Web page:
L. Reuteri yogurt is easy to make and keeps the probiotic species growing. While I’m not a big fan of most dairy, especially low-fat and adulterated dairy, I do see a valuable place for fermented dairy in our human diet.
Traditional ferments, like yogurt, kefir, and skyr, provide optimal conditions for probiotics species to thrive AND to survive our gastrointestinal tract to confer a benefit for our intestines. Thus, when using probiotics, fermented dairy is an incredible functional food.
Probiotic capsules and tablets have a shelf-life because they are living organisms which die off over time. However, when put into an optimal environment, they can also proliferate and thrive beyond their labelled numbers. They simply need substrate (i.e. a place to grow) and fodder (i.e. something to feed on).
Lactose, a milk sugar, is an excellent fuel source for many species. As they proliferate, they digest the lactose and change its structure. (This is similar to the sugar that is used as fodder in brewing Kombucha. The final product has only digested sugars. re: Fermentation)
Making homemade L. Reuteri yogurt using the Instant Pot is very simple! I won’t say foolproof because a number of things can go wrong. But, if you find success, you’ll be rewarded with very tasty, functional fermented dairy that keeps on giving! You can continue to use a bit of L. Reuteri yogurt from the mother batch for many more.
Simple steps to make thick at-home yogurt:
What you’ll need:
- Potato Starch or Inulin Powder. (This helps proliferate the bacteria)
- 2 Qts. Organic Half and Half or Heavy Cream + Whole Milk
- BioGaia Gastrus Probiotic – L. Reuteri yogurt species
- Instant Pot
- Select 10 of the Biogaia Probiotic Tablets and crush into a fine powder. (This is the part that makes you feel a bit like a druggie). If you have a mortar and pestle, great. If not, I find that the bottom of a glass works just as well.
- In a small dish, combine 2 tablespoons of starch or inulin and a small amount of half and half or cream. The idea is to mix this into a slurry. If you’ve used starch in baking before, you know that it is a thickener. Don’t skip this step or you’ll end up with weird clumpy yogurt.
- Once you have a smooth slurry of starch and half and half, mix in the crushed probiotics.* [Note at this step, if you are using yogurt from a previous batch simply stir in 3-4 tablespoons instead of the probiotics. I’ve had success on 4-5 batches in a row. You’ll know when you need to start over with fresh tablets as the yogurt will not turn out]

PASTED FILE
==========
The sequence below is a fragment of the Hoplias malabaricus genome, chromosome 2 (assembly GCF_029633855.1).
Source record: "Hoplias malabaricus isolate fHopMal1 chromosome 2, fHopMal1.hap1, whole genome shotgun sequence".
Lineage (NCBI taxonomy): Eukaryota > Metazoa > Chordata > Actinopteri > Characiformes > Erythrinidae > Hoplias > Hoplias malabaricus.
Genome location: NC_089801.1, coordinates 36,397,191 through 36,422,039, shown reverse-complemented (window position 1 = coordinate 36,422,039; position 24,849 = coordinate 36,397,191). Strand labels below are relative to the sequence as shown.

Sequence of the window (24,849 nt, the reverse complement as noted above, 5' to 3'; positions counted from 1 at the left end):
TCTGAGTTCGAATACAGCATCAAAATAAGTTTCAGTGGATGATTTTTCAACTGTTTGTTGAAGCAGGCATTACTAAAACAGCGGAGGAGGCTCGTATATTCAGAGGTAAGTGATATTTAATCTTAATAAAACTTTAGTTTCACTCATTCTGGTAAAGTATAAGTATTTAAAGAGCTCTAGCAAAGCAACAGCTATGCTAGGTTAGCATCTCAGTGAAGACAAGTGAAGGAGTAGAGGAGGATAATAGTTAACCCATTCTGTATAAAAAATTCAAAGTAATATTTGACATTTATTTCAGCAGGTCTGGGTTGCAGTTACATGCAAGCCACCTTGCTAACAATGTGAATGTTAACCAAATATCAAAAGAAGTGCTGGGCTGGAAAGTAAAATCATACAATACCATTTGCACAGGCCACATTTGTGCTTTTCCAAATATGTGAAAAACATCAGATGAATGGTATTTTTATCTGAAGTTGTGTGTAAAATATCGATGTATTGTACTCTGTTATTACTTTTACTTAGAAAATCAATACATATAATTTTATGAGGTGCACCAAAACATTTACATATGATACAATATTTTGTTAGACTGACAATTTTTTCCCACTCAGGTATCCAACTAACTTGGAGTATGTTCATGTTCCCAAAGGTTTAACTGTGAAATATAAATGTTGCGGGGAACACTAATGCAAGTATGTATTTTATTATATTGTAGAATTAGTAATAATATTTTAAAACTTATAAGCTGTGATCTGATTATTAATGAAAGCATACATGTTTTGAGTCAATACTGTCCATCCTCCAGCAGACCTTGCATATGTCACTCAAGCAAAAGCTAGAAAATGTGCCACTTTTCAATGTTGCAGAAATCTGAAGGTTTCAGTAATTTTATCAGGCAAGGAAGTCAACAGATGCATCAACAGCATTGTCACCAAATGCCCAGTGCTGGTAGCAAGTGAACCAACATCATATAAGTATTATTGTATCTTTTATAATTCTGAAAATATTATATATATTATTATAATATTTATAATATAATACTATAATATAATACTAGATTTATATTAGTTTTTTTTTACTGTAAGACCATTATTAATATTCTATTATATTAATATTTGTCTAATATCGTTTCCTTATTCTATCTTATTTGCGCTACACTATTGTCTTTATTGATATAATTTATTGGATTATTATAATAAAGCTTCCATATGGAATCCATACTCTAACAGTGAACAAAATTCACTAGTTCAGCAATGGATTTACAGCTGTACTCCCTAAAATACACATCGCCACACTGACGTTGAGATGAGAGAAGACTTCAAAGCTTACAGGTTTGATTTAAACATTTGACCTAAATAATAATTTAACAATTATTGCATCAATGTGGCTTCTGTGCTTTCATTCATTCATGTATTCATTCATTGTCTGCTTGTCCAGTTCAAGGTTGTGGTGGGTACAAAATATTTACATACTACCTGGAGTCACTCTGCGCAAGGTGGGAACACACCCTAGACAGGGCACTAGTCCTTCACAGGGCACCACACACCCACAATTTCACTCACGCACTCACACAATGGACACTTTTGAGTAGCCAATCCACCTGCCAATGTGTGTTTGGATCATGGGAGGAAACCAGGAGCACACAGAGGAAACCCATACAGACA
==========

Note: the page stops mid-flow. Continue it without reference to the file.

- Add the mixture with the rest of the half and half or heavy cream and milk into the large pot of the Instant Pot.
- Press the ‘Yogurt’ Function, and set the time to 34:00 (34 hours). This function simply keeps the instant pot at a warm temperature, it doesn’t actually use pressure. You MAY be able to replicate this using a slow cooker, but I haven’t attempted it myself.
- Leave it alone and wait. No need to stir or open the lid. This can introduce new bacteria into the batch and contaminate the yogurt before it is ready.
- At the end of the cycle, you should have thick, yogurt-y goodness. It may have some uneven liquid and possibly some yellow spots. This is ok. If you have any black or green mold OR the yogurt tastes off … throw it out and start over.
- Pour the yogurt into jars and allow to thicken up in the fridge. And thicken up it will. This yogurt can stand up on its own on a plate it’s so thiccck. THICK with three C’s.
*You may use almost any probiotic strain that is most beneficial to YOU here. I like the L. Reuteri yogurt for gut health. If you have been prescribed or suggested a certain strain, this is a great way to maximize the species and proliferate it from one base batch!
How to Enjoy Instant Pot L. Reuteri Yogurt:
The yogurt will keep for a week or more in the refrigerator. Remember to save a small amount to use as starter for the next batch (and to begin the next batch in advance, 34 hours is a long time to wait!)
Consume the yogurt plain or sweeten and top as desired.
My go-to lately is a drizzle of raw honey + bee pollen + fresh berries. I always order my specialty toppings from Thrive Market for the best deals on organic granola, honey, dried fruit, and nuts!
Want to work with a nutritionist to personalize your diet?
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I’m surprised by your Reuteri yogurt recipe that you do not preheat your 1/2 & 1/2 to 180* and cool it before adding your starter. Is that preheat step not necessary? Why does every other recipe require it?
I’ve found that the preheating is not necessary and I’ve had success with every batch. It is meant to prevent harmful bacterial growth, but with today’s pasteurization of store-bought dairy I think it is excessive.
Love your article, especially using the IP. Looks very easy to make.
Dr. Davis’ recipe calls for one quart of half-and-half while yours call for two quarts. Does this mean that your recipe will produce twice as much? If so, will the bacteria end up as half of Dr. Davis’ when it is done?
The bacteria will proliferate in the substrate provided, so you’ll end up with an adequate “dose” of bacteria even with the same amount of starter. The yogurt lasts the same amount of time, so make sure to eat it up in larger quantities!
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Thanks for this recipe! If I half the recipe do I still keep it in for 34 hours?
Hello, I made a batch of this and it has a little bit of a pink discoloration on the top. Is that normal? Also, it smells sooo bad. I’m hoping I didn’t mess this up, but afraid to try it of that pink stuff is mold or a bad bacteria.